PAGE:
Cross country runners prepare themselves for the upcoming track season


Aaron Trierweiler

Three cross country runners are shown preparing to start their daily after-school run.

Aaron Trierweiler, Staff writer

Carlmont cross country runners are actively preparing themselves for the season to come as the track season comes ever nearer.   

Despite constantly working on school work and with other things going on in their lives, the cross country runners still find time to be able to up their game through training.

“Everyday I run with some of my teammates after school.  We will run about 60 miles every week, and on a normal day we will probably go on an 8 mile run around Waterdog or Crystal Springs,” said Ryan Wilson, a senior.  

During the cross country season, runners are used to running very long distances, not shorter distances compared to those of track.  For this reason, the runners have to put in more work in order to improve and make themselves more viable for the track season.  As a competitive cross country runner, it is important to stay in shape and keep running.  Without a constant effort being put in, a runner’s endurance and overall speed will be affected.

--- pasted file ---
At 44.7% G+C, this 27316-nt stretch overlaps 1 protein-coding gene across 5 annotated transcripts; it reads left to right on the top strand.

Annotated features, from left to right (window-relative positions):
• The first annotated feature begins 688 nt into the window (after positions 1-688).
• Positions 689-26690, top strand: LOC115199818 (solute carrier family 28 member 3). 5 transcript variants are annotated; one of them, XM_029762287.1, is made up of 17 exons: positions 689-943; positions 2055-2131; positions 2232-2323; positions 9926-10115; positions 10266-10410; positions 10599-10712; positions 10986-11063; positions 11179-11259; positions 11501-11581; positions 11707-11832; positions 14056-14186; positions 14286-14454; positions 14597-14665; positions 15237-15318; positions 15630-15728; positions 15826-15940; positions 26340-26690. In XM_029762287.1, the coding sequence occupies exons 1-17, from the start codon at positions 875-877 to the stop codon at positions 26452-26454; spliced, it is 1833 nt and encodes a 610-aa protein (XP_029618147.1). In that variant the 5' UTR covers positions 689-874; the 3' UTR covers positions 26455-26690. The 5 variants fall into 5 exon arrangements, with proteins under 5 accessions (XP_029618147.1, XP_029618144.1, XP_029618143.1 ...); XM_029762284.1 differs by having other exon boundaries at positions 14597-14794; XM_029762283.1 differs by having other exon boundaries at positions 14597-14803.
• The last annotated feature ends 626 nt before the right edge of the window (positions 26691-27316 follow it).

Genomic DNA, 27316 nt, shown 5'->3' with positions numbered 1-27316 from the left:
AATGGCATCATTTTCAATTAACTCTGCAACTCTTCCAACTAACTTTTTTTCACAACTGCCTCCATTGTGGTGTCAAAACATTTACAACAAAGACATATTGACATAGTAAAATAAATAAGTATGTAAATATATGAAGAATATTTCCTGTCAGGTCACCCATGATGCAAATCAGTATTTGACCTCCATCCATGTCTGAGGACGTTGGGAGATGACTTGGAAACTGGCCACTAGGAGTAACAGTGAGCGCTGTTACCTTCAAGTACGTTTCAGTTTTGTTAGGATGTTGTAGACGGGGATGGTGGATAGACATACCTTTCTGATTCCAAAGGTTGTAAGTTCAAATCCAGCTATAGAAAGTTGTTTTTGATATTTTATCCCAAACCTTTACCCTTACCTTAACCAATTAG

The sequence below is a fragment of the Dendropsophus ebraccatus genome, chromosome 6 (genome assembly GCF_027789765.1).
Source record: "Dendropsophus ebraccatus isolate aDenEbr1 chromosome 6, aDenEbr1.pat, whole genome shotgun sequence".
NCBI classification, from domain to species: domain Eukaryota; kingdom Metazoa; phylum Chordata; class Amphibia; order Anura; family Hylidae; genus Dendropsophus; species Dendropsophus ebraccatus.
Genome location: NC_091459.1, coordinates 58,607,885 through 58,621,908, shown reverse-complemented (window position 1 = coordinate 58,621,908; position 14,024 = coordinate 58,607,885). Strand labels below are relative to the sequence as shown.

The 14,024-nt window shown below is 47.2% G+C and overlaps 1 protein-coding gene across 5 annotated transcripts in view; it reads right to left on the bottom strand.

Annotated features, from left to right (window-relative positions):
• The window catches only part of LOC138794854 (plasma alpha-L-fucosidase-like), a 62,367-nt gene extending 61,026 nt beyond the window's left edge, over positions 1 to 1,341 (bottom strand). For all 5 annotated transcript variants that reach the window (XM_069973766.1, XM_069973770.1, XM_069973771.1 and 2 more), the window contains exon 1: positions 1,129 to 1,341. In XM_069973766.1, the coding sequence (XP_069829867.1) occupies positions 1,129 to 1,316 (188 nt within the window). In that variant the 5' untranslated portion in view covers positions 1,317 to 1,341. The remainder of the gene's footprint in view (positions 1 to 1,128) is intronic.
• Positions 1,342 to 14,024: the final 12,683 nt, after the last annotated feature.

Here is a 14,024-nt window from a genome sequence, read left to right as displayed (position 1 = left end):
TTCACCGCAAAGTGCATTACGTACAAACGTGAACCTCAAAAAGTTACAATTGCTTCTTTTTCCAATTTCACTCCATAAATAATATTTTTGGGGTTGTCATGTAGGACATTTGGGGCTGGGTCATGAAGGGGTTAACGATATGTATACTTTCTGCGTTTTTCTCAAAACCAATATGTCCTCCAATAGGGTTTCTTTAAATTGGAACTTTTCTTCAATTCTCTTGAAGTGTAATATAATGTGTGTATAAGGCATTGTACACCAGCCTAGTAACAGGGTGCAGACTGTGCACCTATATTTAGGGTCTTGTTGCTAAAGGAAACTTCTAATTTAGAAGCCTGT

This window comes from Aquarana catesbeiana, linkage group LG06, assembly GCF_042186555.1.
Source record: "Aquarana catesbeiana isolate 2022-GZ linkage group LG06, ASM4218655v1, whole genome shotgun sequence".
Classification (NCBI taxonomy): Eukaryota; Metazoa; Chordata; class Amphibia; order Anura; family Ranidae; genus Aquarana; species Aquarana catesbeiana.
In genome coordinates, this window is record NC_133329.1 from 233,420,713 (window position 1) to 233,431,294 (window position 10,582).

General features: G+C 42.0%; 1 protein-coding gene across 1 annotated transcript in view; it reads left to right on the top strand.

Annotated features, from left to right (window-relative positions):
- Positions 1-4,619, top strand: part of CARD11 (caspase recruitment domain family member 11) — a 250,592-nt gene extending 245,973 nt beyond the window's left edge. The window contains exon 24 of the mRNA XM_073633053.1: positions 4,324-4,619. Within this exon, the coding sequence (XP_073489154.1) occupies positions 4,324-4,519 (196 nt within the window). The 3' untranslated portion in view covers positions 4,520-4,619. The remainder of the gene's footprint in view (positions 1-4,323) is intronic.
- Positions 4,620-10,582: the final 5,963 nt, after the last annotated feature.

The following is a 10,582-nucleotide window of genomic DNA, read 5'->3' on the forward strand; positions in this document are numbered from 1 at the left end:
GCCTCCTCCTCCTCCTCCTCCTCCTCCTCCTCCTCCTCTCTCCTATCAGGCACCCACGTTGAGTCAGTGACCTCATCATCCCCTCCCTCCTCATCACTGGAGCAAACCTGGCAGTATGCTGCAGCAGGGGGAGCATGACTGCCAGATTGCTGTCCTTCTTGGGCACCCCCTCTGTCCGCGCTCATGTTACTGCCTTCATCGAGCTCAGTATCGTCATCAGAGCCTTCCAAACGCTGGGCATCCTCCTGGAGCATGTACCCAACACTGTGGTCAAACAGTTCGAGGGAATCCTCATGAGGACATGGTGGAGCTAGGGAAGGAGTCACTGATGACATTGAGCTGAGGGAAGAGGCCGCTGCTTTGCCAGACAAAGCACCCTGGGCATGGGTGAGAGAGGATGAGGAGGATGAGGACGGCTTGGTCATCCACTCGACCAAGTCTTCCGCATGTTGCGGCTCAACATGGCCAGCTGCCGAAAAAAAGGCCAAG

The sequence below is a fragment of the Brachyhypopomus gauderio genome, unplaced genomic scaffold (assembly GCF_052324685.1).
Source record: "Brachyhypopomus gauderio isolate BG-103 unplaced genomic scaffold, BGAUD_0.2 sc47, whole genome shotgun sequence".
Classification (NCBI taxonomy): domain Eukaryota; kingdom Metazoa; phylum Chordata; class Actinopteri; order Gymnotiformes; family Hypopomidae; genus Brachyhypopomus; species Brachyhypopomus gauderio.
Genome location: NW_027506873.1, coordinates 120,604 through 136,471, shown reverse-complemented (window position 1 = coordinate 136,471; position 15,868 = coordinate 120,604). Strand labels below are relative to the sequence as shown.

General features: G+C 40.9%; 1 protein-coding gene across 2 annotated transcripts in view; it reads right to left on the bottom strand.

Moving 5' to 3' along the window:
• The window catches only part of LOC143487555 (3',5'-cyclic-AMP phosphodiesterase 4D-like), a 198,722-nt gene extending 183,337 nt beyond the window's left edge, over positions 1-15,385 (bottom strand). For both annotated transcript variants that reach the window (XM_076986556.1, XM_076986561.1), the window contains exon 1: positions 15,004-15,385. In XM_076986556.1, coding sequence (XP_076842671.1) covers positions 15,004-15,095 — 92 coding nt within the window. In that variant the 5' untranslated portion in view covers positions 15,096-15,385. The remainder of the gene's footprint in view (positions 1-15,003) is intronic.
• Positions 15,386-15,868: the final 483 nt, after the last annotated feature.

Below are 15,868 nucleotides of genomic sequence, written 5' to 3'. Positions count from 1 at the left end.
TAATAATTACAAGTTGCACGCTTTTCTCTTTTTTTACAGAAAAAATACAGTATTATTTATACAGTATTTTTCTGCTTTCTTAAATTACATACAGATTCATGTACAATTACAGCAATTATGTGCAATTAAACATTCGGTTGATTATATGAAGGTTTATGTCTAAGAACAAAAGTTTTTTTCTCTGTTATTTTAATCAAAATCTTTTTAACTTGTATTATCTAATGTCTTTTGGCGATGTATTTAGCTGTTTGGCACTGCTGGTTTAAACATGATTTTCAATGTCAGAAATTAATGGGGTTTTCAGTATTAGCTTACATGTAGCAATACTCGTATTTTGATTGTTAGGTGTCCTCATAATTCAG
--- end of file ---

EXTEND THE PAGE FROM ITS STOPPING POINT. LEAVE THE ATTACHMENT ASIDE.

Although the running may be strenuous, in many ways it can be more relaxing than any running that will be done during either cross country or track season.  

“Our preparation for the track season is similar to a continuation of the cross country season except our training is less intense.  This means that the transition between the two seasons feels extremely smooth,” said Caleb Metzler, a sophomore.

During the two seasons, people are looking to win while improving every day, but when the season ends, the desire to win subsides until the next season.  

“It takes time to build running fitness so I think that it is necessary to start preparing before the season starts, especially to be able to be in shape for the first few races,” said Allie Ayers, a sophomore.  

During a long offseason between cross country and track, training a lot is key to be able to do well in track.  

“Training over the offseason is what makes a good runner great.  By doing high-volume training prior to the season starting, we have the ability to do more intense workouts once we start racing,” said Wilson.